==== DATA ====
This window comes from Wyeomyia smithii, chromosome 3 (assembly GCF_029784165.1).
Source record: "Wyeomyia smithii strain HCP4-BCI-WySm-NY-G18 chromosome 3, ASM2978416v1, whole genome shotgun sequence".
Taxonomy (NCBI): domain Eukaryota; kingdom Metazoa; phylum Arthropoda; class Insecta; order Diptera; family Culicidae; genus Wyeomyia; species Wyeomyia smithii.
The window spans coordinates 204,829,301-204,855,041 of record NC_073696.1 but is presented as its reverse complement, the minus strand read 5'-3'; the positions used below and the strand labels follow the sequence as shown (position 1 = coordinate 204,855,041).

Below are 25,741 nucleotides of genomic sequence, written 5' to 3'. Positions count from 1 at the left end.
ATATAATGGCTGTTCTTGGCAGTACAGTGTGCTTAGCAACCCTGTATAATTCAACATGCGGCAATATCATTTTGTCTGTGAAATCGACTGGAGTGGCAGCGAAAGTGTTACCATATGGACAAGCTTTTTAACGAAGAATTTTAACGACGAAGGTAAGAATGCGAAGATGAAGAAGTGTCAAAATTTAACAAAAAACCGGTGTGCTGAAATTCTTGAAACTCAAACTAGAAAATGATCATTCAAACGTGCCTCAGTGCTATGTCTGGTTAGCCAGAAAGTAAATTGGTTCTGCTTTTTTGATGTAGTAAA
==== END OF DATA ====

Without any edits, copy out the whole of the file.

This window comes from Wyeomyia smithii, chromosome 3 (assembly GCF_029784165.1).
Source record: "Wyeomyia smithii strain HCP4-BCI-WySm-NY-G18 chromosome 3, ASM2978416v1, whole genome shotgun sequence".
Taxonomy (NCBI): domain Eukaryota; kingdom Metazoa; phylum Arthropoda; class Insecta; order Diptera; family Culicidae; genus Wyeomyia; species Wyeomyia smithii.
The window spans coordinates 204,829,301-204,855,041 of record NC_073696.1 but is presented as its reverse complement, the minus strand read 5'-3'; the positions used below and the strand labels follow the sequence as shown (position 1 = coordinate 204,855,041).

Below are 25,741 nucleotides of genomic sequence, written 5' to 3'. Positions count from 1 at the left end.
ATATAATGGCTGTTCTTGGCAGTACAGTGTGCTTAGCAACCCTGTATAATTCAACATGCGGCAATATCATTTTGTCTGTGAAATCGACTGGAGTGGCAGCGAAAGTGTTACCATATGGACAAGCTTTTTAACGAAGAATTTTAACGACGAAGGTAAGAATGCGAAGATGAAGAAGTGTCAAAATTTAACAAAAAACCGGTGTGCTGAAATTCTTGAAACTCAAACTAGAAAATGATCATTCAAACGTGCCTCAGTGCTATGTCTGGTTAGCCAGAAAGTAAATTGGTTCTGCTTTTTTGATGTAGTAAA